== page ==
I will share more cancer survivor stories including my mom, aunts, and my friends sister this month, to continue to bring awareness!

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42 Comments

Filed under Girl Talk, Raise Awareness

42 responses to “Support The Cause / My Story

  1. Jill

    You have ALWAYS been a strong woman! I love that you share your story to encourage others to be proactive about their health and have a positive attitude! So proud of you, Tamara, and couldn’t be happier for your continued success!

    • THANKS JILL! That mean’s a lot coming from another strong woman like yourself!! I guess we all have a story! People don’t realize sometimes what you have been through since we don’t wear a sign around our necks.
      I guess that saying, “Don’t judge until you walk a mile in someones shoes” couldn’t be more true!
      I hope everyday gets better for you and your family and I’m always thinking of you! Thanks for following and leaving a comment XOXO

  2. I am in awe at how you look back at it. I can’t even imagine going through something like that now, let alone as a 20 years old. I am glad to hear you are doing OK now and wish you all the best and great health. Would it be all right for me to reblog your post?
    PS: love the nail art

    • Well, thank you for reading! Yes, it was a difficult time in my life to say the least and so tragic that I couldn’t forget if I wanted to forget.
      I don’t mind you re-posting it at all! I hope to bring awareness that cancer doesn’t discriminate. πŸ™‚
      Thank you I had my nails polished today for awareness and this post!

  3. Reblogged this on healthyfrenchie and commented:
    Thank you Tamara for sharing your experience with ovarian cancer… I think every oe should read it and realize that yes, even young women are at risk

  4. petit4chocolatier

    Thank you for sharing this. And I am so glad you are doing better now.

  5. Thank you for sharing your story. What a dreadful thing for a young woman of 20 to go through. It’s difficult enough when you’re older. Thanks for having the courage to speak up so others can be helped by your story.

  6. Alisa

    So very PROUD of you to share your story!!!! You are a strong woman and always have had determination. Hugs!

    • Thanks Alisa! I really haven’t shared it other than with close friends and family but the older you get the less you care what others think and feel more compelled to help if at all possible! Hope your doing well! XO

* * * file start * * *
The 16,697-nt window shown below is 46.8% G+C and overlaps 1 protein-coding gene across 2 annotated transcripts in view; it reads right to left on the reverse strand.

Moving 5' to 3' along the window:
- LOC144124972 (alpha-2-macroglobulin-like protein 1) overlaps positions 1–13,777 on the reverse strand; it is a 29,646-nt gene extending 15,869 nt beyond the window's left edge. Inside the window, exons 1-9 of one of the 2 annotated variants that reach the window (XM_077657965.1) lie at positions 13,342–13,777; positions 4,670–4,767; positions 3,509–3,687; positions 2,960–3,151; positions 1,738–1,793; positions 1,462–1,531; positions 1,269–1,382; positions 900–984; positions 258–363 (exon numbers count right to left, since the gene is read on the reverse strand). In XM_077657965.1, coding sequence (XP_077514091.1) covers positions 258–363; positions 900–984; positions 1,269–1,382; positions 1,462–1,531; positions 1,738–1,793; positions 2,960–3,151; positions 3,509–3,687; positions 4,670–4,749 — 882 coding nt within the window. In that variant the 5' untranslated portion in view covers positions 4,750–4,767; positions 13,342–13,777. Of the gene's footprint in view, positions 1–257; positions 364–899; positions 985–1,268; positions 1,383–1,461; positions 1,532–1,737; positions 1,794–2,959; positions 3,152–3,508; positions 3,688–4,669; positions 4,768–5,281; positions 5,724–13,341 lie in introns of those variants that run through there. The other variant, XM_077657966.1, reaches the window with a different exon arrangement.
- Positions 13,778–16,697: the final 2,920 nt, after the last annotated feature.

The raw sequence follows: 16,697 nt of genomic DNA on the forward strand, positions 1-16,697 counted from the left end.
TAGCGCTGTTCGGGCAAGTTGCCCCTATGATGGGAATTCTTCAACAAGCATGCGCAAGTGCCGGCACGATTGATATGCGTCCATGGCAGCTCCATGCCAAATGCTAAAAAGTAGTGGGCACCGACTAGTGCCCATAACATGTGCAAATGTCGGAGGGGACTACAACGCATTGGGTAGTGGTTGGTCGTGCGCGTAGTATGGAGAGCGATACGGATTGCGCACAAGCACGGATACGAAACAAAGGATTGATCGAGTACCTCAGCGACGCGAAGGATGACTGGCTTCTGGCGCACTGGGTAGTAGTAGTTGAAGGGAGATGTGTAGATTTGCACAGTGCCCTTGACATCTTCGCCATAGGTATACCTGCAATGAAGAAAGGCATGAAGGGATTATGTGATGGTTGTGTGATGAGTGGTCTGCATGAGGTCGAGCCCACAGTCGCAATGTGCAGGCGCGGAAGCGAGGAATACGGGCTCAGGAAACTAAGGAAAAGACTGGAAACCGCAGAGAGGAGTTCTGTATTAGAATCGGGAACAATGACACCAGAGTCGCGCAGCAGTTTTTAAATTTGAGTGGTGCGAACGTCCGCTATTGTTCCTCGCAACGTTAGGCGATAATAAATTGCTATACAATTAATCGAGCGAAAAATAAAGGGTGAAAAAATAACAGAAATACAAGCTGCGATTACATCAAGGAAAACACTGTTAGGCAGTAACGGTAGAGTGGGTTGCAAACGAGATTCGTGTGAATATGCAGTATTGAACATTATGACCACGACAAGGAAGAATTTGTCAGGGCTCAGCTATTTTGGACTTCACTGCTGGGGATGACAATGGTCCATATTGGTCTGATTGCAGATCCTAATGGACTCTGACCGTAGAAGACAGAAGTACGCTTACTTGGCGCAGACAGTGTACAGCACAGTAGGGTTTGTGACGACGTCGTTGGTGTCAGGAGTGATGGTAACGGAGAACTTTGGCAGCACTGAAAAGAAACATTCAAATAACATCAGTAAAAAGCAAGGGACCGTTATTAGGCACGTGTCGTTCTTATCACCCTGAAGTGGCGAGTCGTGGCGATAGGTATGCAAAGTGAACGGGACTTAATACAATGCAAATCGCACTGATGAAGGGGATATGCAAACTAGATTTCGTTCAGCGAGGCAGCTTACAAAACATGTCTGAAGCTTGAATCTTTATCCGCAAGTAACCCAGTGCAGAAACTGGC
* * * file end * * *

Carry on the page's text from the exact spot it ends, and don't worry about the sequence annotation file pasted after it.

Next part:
7. I don’t necessarily think “like” is an appropriate response to this – more like “in awe of your honesty and bravery”.
    Thank you so much for sharing your story. I hope the closest you ever come to the dreaded “c” ever again is a simple annual manicure with a ribbon logo on a nail.
    XO reversecommuter

    • I appreciate your kind words and I hope thats the closest I ever get to the word again is by sharing and supporting with the ribbon! I know we all have a story and no roads traveled are easy. I hope by me sharing my story it will inspire others to do so too πŸ™‚ and we can all support each other as women!

  8. I just read your story and am so sorry for what you had to go through. My grandma passed away from breast cancer and my aunt is a survivor. I am very happy to her you are healthy now. Thank you for sharing your story. Xx

    • Thank you and Thanks for reading! I’m sorry to hear about your grandmother 😦 ..My mother just beat breast cancer a few years ago and her sister has been battling for the last couple of years. You should definitely consider check ups since it runs in your family too! XO

      • I know, I must be honest that I am terrified to even do check ups in the shower. It sounds silly but makes me really nervous. I am going to follow your blog so I can keep checkin on how things are going πŸ™‚